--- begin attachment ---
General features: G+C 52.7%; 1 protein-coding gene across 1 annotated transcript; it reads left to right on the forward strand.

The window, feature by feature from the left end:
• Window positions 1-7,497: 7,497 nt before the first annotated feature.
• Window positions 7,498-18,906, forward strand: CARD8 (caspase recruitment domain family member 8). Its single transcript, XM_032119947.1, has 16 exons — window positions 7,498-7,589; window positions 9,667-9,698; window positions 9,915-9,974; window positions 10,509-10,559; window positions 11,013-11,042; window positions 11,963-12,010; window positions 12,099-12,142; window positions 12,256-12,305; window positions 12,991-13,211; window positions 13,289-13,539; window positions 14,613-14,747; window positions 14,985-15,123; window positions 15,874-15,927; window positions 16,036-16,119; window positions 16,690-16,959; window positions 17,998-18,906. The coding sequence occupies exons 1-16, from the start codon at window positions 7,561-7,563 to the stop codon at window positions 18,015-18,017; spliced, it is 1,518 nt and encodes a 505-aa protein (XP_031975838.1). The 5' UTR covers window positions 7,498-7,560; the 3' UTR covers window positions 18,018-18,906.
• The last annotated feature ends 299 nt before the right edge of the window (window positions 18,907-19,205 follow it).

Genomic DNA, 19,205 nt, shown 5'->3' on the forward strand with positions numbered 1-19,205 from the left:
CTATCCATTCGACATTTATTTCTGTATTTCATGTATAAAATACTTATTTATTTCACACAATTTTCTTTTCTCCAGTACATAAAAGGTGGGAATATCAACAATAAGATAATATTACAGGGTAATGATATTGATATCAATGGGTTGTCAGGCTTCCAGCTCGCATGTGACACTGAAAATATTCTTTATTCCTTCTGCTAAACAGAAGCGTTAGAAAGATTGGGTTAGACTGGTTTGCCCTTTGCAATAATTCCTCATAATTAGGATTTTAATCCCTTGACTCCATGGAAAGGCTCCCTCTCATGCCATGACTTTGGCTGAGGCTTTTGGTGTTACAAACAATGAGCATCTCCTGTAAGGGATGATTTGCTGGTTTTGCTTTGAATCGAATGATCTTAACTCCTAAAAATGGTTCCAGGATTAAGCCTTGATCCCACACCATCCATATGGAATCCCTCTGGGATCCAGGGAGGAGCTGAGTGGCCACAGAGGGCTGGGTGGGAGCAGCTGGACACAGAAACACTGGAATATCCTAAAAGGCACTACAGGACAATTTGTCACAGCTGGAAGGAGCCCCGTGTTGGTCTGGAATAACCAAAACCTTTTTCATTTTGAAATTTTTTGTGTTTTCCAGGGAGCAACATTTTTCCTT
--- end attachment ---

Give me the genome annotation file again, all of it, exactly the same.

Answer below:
General features: G+C 52.7%; 1 protein-coding gene across 1 annotated transcript; it reads left to right on the forward strand.

The window, feature by feature from the left end:
• Window positions 1-7,497: 7,497 nt before the first annotated feature.
• Window positions 7,498-18,906, forward strand: CARD8 (caspase recruitment domain family member 8). Its single transcript, XM_032119947.1, has 16 exons — window positions 7,498-7,589; window positions 9,667-9,698; window positions 9,915-9,974; window positions 10,509-10,559; window positions 11,013-11,042; window positions 11,963-12,010; window positions 12,099-12,142; window positions 12,256-12,305; window positions 12,991-13,211; window positions 13,289-13,539; window positions 14,613-14,747; window positions 14,985-15,123; window positions 15,874-15,927; window positions 16,036-16,119; window positions 16,690-16,959; window positions 17,998-18,906. The coding sequence occupies exons 1-16, from the start codon at window positions 7,561-7,563 to the stop codon at window positions 18,015-18,017; spliced, it is 1,518 nt and encodes a 505-aa protein (XP_031975838.1). The 5' UTR covers window positions 7,498-7,560; the 3' UTR covers window positions 18,018-18,906.
• The last annotated feature ends 299 nt before the right edge of the window (window positions 18,907-19,205 follow it).

Genomic DNA, 19,205 nt, shown 5'->3' on the forward strand with positions numbered 1-19,205 from the left:
CTATCCATTCGACATTTATTTCTGTATTTCATGTATAAAATACTTATTTATTTCACACAATTTTCTTTTCTCCAGTACATAAAAGGTGGGAATATCAACAATAAGATAATATTACAGGGTAATGATATTGATATCAATGGGTTGTCAGGCTTCCAGCTCGCATGTGACACTGAAAATATTCTTTATTCCTTCTGCTAAACAGAAGCGTTAGAAAGATTGGGTTAGACTGGTTTGCCCTTTGCAATAATTCCTCATAATTAGGATTTTAATCCCTTGACTCCATGGAAAGGCTCCCTCTCATGCCATGACTTTGGCTGAGGCTTTTGGTGTTACAAACAATGAGCATCTCCTGTAAGGGATGATTTGCTGGTTTTGCTTTGAATCGAATGATCTTAACTCCTAAAAATGGTTCCAGGATTAAGCCTTGATCCCACACCATCCATATGGAATCCCTCTGGGATCCAGGGAGGAGCTGAGTGGCCACAGAGGGCTGGGTGGGAGCAGCTGGACACAGAAACACTGGAATATCCTAAAAGGCACTACAGGACAATTTGTCACAGCTGGAAGGAGCCCCGTGTTGGTCTGGAATAACCAAAACCTTTTTCATTTTGAAATTTTTTGTGTTTTCCAGGGAGCAACATTTTTCCTT